More than three-quarters of adverts for financial products are misleading, with many failing to warn consumers of the risks involved.
Accountants Grant Thornton said 76 per cent of the adverts and promotions which it inspected failed to meet the standards required by City watchdog the Financial Services Authority.
It said some were "wildly misleading".
Problems uncovered by the group included rates being advertised that were not available, the use of scare tactics, making wide-reaching claims that were not true, and excessive use of small print.
It called on companies to play by the advertising rules and not to exploit consumers' ignorance about financial products.
Grant Thornton's Financial Markets Group reviewed 117 financial promotions, including newspaper adverts, websites and other literature which appeared in late 2005 from 94 companies.
It found that headline-grabbing rates used in promotions were often not available in practice. Firms would also claim that their premiums were cheaper than those of their competitors by comparing a basic product with one that offered more cover.
Companies often used scare tactics, such as warning that one in three people would get cancer during their lifetime, while failing to point out that some forms of cancer were not covered by the product being advertised.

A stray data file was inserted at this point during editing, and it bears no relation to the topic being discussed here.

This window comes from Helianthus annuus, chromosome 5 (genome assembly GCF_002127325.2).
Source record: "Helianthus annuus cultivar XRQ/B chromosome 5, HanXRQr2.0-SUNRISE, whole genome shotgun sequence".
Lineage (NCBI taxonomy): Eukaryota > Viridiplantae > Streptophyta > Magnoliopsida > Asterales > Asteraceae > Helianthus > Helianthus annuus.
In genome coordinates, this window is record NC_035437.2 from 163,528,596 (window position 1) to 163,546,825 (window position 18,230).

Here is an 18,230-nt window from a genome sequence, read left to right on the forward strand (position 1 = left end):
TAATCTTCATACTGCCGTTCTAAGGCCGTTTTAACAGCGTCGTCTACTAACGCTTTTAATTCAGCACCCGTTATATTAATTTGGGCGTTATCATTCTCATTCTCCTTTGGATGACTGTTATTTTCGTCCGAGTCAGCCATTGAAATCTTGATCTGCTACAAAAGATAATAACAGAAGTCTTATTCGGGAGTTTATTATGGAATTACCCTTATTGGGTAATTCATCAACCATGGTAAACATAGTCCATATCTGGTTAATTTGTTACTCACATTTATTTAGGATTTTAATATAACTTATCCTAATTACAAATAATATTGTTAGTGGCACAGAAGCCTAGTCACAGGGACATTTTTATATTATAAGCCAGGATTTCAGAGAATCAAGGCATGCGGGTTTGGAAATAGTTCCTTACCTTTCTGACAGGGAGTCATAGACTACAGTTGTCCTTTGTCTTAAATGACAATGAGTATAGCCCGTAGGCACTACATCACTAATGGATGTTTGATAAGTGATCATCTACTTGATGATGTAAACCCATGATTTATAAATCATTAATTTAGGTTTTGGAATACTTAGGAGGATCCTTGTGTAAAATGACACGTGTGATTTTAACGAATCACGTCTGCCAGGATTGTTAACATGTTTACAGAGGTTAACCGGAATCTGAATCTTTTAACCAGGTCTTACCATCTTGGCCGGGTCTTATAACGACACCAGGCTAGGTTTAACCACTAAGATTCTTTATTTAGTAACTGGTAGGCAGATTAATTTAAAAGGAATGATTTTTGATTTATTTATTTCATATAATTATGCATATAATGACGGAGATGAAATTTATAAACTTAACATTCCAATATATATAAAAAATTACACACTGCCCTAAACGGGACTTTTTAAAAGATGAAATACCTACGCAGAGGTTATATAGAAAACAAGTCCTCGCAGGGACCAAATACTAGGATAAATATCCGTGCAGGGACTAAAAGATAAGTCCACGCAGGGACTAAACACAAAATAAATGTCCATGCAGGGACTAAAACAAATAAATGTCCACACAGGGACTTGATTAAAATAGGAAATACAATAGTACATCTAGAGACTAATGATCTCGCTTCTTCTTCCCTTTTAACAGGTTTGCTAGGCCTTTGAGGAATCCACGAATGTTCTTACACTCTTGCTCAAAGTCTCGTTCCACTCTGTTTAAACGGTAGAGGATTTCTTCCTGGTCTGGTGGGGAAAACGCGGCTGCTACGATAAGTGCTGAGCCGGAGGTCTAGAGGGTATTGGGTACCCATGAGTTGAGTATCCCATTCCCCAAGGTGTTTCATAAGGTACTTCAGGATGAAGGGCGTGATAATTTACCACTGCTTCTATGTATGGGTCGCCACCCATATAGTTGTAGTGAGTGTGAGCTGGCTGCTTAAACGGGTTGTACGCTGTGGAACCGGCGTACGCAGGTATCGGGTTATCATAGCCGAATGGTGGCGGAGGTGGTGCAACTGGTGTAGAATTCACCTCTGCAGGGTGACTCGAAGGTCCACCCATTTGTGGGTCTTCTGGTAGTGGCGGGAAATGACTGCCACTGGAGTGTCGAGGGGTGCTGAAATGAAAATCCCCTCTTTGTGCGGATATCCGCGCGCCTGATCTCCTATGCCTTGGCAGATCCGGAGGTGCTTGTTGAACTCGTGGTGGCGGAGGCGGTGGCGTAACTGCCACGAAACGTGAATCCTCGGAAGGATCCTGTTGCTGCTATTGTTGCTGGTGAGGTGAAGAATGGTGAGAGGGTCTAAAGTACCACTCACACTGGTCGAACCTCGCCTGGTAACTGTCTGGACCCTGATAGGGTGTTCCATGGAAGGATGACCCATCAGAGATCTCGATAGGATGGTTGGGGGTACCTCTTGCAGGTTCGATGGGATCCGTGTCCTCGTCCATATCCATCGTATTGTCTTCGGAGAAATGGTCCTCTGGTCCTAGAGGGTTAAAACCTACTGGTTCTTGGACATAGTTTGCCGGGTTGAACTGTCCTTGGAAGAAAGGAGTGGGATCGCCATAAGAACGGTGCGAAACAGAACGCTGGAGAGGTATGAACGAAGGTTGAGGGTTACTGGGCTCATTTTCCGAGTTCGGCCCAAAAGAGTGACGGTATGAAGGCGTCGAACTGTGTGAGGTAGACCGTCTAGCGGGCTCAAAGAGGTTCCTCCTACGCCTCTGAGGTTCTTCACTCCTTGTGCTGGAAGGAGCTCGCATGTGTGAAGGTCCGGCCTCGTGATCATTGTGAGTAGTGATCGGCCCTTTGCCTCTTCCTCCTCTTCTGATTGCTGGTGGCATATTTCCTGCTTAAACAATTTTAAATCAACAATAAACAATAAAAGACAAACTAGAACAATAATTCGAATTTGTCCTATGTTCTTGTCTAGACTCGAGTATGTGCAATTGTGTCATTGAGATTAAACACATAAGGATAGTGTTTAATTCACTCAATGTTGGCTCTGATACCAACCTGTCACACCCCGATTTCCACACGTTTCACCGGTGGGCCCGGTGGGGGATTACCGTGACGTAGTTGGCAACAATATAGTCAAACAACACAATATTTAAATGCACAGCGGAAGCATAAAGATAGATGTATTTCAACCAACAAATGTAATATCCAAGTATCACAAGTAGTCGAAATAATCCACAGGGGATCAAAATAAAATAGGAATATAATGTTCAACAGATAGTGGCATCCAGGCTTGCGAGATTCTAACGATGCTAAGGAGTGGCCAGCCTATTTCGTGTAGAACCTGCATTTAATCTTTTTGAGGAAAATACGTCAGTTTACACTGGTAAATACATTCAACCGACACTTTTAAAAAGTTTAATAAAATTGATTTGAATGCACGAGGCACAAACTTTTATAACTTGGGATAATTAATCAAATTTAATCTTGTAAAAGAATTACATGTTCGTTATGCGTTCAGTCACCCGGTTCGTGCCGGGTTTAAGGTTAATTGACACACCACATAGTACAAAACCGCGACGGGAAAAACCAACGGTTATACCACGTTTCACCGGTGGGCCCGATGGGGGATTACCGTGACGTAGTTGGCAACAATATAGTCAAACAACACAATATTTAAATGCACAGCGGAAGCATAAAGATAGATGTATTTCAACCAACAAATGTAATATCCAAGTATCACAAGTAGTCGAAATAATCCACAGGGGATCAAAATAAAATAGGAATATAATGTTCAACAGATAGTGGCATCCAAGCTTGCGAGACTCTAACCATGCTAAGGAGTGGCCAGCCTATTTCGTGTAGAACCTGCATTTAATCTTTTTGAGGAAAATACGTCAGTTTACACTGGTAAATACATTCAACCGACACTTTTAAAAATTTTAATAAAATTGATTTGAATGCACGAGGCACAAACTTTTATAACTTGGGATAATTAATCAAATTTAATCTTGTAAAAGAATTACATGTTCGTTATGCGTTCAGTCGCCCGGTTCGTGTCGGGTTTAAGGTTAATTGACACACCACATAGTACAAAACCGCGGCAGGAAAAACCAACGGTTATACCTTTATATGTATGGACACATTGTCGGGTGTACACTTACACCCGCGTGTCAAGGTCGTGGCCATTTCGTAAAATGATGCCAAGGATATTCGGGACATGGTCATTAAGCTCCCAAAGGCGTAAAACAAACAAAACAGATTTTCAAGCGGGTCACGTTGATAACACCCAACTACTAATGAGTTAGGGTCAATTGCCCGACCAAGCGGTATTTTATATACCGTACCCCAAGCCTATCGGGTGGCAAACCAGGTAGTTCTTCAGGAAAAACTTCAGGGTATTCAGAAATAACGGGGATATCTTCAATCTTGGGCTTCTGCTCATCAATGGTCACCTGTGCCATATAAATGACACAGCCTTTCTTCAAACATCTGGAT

They ignored the need to include risk warnings required by the FSA, such as telling people that the value of their fund could go down as well as up.
Other problems included making wide-reaching claims that were not true or could not be proved, such as saying the product offered the best rates.
The survey also found a wide range of jargon which would confuse consumers and an excessive use of small print.
Overall, the group found significant flaws in 84 per cent of adverts for investments, 81 per cent of mortgage promotions and 61 per cent of insurance adverts. The FSA requires all financial adverts to be clear and fair. They should not be misleading.
The group found that 65 per cent of mortgage promotions and 58 per cent of those for investments needed to improve the clarity of the product or service being offered, while 76, per cent of adverts for investments failed to warn consumers of the associated risks.